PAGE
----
Piet Mondrian (1872-1944) <I>Roses de No&#235;l</I> 10 x 7 3/8 in (25.4 x 18.7 cm) (Painted in 1923)

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Lot 36
Piet Mondrian
(1872-1944)
Roses de Noël
Painted in 1923

Sold for US$ 89,950 inc. premium
Piet Mondrian (1872-1944)
Roses de Noël
signed 'Piet Mondrian' (lower left)
oil on paper laid down on panel
10 x 7 3/8 in (25.4 x 18.7 cm)
Painted in 1923

Footnotes

  • The authenticity of this work has been confirmed by Wietse Coppes, curator Mondrian & De Stijl-archives and documentation, RKD – Netherlands Institute for Art History and it will be included in the upcoming digital Piet Mondrian – Catalogue Raisonné.

    Provenance
    Joop Siedenburg, Amsterdam (acquired from the artist in 1923).
    Hein Siedenburg, Amsterdam (by descent from the above).
    E.J. van Wisselingh & Co., Amsterdam, no. S 8147 (acquired from the above in 1960).
    David B. Findlay Gallery, New York.
    Mrs. Calvert C. Tucker, Texas (acquired from the above in July 1961).
    Thence by descent to the present owner.

    Roses de Noël is an exemplary work from Piet Mondrian's early artistic years. A pioneer of twentieth century abstract art, Mondrian rooted his subject matter in nature in attempt to find universal beauty through utopian values. The flower was one of Mondrian's most admired subject matters and one he returned to over his lifetime. Roses de Noël represents the beginning of the artist's exploration with avant-garde techniques, incorporating elements from several influential movements. Mondrian later reflected on the subject, writing "I enjoyed painting flowers, not bouquets, but a single flower at a time, in order that I might better express its plastic structure" (quoted in A. Sievers, 'Piet Mondrian,' in Master Drawings from the Smith College Museum of Art (exhibition catalogue), Smith College Museum of Art, Northampton, 2001, p. 236). The present work embodies the artist's escape from representational painting and towards an expression of underlying truth.

    Mondrian began his artistic training like most artists - attempting to capture the natural world in its most accurate and precise form. Trained in the classical technique, Mondrian graduated from Amsterdam's Royal Academy of Visual Arts in 1897. Although his work was representational and naturalistic in style, the artist was particularly captivated by the work of Paul Cézanne and the Post-Impressionists. Cézanne, who would paint Mont Sainte-Victoire numerous times between 1902-1906, returned to the same landscape as a means to explore various artistic techniques. Similarly, Mondrian would create more than a hundred pictures of flowers until the mid 1920s, captivated by the idea of reducing nature into its individual facets of color.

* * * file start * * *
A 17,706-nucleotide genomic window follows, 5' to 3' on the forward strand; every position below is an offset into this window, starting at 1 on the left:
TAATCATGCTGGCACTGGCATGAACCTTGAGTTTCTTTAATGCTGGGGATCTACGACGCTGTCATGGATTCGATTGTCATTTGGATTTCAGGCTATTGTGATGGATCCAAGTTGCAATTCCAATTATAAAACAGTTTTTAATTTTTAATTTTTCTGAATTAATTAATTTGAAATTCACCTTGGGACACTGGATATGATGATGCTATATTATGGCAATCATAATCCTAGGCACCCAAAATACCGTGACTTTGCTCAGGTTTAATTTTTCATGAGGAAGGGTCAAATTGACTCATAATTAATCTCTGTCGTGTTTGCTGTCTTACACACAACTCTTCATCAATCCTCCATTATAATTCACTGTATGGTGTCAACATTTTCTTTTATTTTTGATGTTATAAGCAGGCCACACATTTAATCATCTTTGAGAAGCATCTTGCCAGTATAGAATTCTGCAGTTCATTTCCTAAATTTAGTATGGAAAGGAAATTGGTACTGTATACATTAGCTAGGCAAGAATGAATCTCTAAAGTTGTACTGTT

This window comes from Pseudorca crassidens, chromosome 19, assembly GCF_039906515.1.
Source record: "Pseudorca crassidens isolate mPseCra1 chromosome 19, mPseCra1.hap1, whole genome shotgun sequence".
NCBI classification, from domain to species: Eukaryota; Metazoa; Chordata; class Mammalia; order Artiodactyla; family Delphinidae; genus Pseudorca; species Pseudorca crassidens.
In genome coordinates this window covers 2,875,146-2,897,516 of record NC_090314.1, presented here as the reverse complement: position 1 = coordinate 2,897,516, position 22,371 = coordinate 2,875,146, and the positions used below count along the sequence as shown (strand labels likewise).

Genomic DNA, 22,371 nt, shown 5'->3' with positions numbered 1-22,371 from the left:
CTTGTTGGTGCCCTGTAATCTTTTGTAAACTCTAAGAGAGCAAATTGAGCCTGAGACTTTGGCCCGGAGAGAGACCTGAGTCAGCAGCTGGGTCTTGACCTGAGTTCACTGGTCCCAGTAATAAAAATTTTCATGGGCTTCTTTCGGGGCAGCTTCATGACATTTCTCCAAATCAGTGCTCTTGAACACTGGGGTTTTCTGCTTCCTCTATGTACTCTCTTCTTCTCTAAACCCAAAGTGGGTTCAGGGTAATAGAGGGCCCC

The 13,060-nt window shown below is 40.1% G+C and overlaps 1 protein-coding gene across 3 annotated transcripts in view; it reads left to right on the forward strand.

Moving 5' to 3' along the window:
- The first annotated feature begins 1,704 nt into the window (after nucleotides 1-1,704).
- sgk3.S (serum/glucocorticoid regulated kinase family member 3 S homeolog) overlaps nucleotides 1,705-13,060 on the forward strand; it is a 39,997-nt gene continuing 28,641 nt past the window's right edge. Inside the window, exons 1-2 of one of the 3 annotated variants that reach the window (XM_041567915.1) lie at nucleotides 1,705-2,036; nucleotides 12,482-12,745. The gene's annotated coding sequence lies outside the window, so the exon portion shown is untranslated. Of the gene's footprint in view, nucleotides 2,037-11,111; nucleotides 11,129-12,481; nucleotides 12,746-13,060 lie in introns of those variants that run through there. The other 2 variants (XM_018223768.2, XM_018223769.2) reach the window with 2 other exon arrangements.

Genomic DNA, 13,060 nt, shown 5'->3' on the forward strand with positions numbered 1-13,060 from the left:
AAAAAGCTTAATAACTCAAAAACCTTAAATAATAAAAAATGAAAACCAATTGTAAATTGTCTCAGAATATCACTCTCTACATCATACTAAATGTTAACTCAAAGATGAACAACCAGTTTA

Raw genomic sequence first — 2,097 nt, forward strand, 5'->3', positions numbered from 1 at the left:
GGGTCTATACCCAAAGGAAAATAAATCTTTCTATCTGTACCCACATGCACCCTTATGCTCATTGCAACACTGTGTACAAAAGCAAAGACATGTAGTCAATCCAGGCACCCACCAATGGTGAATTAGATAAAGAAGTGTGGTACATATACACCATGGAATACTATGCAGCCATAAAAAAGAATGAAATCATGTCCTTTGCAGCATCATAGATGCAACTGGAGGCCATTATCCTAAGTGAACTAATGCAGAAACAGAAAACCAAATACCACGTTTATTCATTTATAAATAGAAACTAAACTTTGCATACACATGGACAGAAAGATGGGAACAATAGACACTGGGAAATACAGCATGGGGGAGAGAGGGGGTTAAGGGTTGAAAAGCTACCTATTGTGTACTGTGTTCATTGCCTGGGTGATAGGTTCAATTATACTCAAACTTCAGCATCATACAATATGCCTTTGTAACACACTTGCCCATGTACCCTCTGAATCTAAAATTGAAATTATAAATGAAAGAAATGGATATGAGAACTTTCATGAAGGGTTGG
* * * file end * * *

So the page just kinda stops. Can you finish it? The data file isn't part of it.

In the present work, the loose brushstrokes, muted color palette, and emphasis on a balanced pictorial picture plane, pretenses the stylistic techniques emphasized in the De stijl movement. A founding member of the avant-garde group, Mondrian prioritized abstract form rather than representation. As such, he focused on reducing the essentials of form and color limiting his color palette to the three primary colors (red, blue and yellow), the three primary values (black, white and gray), and two primary directions (horizontal and vertical). Although a naturalistic depiction of white Christmas roses, the painting represents the transition of Mondrian's style from a naturalistic and representational image to pure abstraction.

    Akin to his other early works, Roses de Noël is characterized by a strong central motif, around which the rest of the picture revolves in a symmetrical fashion. The stem of the flower is centrally placed, creating a strong vertical axis that is further reinforced by the central flower's openness and frontality to the viewer. This strong composition is then counteracted with the delicate pale-yellow stem that suspends in space amidst the soft brushstrokes of various tonalities of gray. This vertical line carries the eye to the lower part of the composition and the three blooms that anchor the bouquet. The compositional elements in the present work are defined by the contrasting directional forces of horizontal and vertical, the simplified color palette, and the loose brushstrokes that emphasize form over content. These stylistic tendencies demonstrate Mondrian's attempt to break away from representational painting through balance and order. In 1941, Mondrian reflected on his transition towards abstraction: "I recognized that the equilibrium of any particular aspect of nature rests on the equivalence of its opposites... Art has to determine space as well as form and to create the equivalence of these two factors" (ibid.).

    Distinguished by its early provenance, Roses de Noël was acquired directly from the artist in 1923 by J.H.H. ('Joop') Siedenburg. A longtime friend of Mondrian, Siedenburg was the director and owner of the Frans Buffa & Zonen gallery in Amsterdam. The painting then entered the collection of Mr. Siedenburg's son, Hein Seidenburg, where it remained in Amsterdam until 1960. Shortly after the painting's arrival in America, Roses de Noël entered the collection of Mrs. Calvert C. Tucker, Texas, where it has remained ever since.
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